ORGANIZATION PLEDGES SUPPORT FOR CONTROVERSIAL HOUSING DEVELOPMENT
6/14/2017, noon | Updated on 6/14/2017, noon
Organization Pledges Support for Controversial Housing Development
By Christopher Shuttlesworth
Mayor Rahm Emanuel attended a city veteran’s press conference on May 24, 2017 where he discussed a controversial Northwest Side Housing Development in Jefferson Park designed to house veterans and minorities. The development has become the source of rising contentions between groups who are finding themselves on opposite sides of the issue. Comments made by the mayor at the press conference have led to a mixed emotions between Jefferson Park residents, veterans and the Neighbors for Affordable Housing in Jefferson Park.
Back on Feb. 9, 2017, Alderman John Arena held a community meeting where he presented Jefferson Park community members with a proposed layout of the development which included a storage facility and a seven story, mixed-income housing property to be located on 5150 N. Northwest Highway. The 100-unit complex will also include 51 3-bedroom units and 49 1 and 2-bedroom units.
But during the meeting, Jefferson Park residents were reportedly outraged, allegedly shouting out racial slurs directed towards minorities and families who are expected to live at the building, according to a Sargent Shriver National Center on Poverty Law letter which was reportedly sent to Chicago’s Corporation Counsel.
In the Shriver Center’s letter, it stated that in the meeting, one resident asked about the developer's tenant screening process and how it would stop tenants from inviting, 'every miscreant son, brother, nephew and cousin over to the neighborhood.'
Leah Levinger, who is the Director of the Chicago Housing Initiative, explained that her organization sent 300 pages of written documentation and video evidence to the Mayor’s office on May 18, 2017, which showcased first-hand examples of the reported racism and bigotry that was allegedly demonstrated by both ranking members and elected leaders representing the Jefferson Park community residents.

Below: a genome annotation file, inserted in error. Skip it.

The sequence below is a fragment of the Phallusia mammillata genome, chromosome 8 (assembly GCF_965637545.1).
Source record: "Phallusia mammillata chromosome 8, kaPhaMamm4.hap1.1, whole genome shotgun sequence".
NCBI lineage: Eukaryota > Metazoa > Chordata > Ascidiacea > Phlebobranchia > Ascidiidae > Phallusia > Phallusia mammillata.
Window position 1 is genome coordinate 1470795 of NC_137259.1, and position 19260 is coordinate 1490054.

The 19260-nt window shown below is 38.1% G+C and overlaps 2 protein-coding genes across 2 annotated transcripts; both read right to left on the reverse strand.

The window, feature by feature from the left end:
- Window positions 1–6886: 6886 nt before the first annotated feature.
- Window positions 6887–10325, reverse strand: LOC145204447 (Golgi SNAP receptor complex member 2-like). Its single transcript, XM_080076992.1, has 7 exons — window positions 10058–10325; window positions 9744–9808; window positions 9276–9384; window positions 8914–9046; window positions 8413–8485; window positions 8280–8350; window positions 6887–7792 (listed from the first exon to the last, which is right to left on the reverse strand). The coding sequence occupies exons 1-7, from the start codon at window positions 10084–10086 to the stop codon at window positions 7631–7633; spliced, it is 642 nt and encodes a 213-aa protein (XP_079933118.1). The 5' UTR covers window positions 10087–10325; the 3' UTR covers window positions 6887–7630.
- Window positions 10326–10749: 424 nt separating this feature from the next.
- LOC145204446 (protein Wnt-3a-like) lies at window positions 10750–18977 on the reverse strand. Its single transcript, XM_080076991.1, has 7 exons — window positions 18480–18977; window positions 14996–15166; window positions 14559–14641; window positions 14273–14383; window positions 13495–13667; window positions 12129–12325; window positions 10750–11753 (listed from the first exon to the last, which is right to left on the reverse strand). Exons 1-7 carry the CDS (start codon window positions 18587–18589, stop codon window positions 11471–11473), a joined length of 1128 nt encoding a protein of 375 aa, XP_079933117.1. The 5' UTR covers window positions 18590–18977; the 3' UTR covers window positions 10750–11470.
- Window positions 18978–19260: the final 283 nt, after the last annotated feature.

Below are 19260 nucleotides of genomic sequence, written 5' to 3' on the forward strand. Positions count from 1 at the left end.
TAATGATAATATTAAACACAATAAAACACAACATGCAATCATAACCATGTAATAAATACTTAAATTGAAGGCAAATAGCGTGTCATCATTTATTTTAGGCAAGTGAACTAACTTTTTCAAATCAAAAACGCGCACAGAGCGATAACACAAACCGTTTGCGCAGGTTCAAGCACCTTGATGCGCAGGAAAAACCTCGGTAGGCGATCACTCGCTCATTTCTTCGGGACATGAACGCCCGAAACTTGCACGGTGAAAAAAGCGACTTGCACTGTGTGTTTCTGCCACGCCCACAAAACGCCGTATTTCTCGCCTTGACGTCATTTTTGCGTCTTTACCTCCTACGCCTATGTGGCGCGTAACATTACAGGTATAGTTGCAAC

Levinger, who described the statements as "horrendous," said, "It’s like 1960’s type statements," characterizing the comments as "extremely racist."
In a Chicago Housing Initiative press release, Mayor Emanuel was criticized during the May 24th veteran's press conference for saying members representing the Jefferson Park residents needed to be heard, calling the process to build the development a "collaborative," effort.
“Racism does not deserve to be heard and segregation is not something we will collaborate with,” Pastor Robert Jones of Mt. Caramel Baptist Church said. “We do not compromise with hate.”
Levinger added, “[Mayor Emanuel] and the city corporation counsel are well aware of the racial animosity motivating the opposition parties on the Northwest Side. So, for him to turn around and say they deserve to be heard and they deserve a collaborative process and they deserve compromise shows a severe erosion of the civil rights terrain.”
Levinger said the Chicago Housing Initiative would love for the first affordable CHA’s Family and Veteran Housing Development to be on the Northwest Side of Chicago, and made it clear that they do not want to mark residents as racists, but only unmask the structures that keep certain people from experiencing the best qualities of life.
“It’s only the bigotry of the neighbors that is getting in the way of the possibility of people being able to raise their families in an area with a lot of amenities and opportunities,” Levinger said, adding, "everyone deserves affordable housing because it is a basic human need and a basic human right and the city of Chicago has the resources to do a lot more to provide access to it."
“This community on the North and West side feeds into a level one elementary school,” Levinger said. “It is an extremely transit rich area that is just a half-mile from the Jefferson Park Blue line and has 13 major bus routes and is within 30 minutes of 700,000 jobs. So, this is exactly the kind of place where affordable housing should be so people can have a good, quality life.”
Levinger said her organization will continue to fight to see the development through.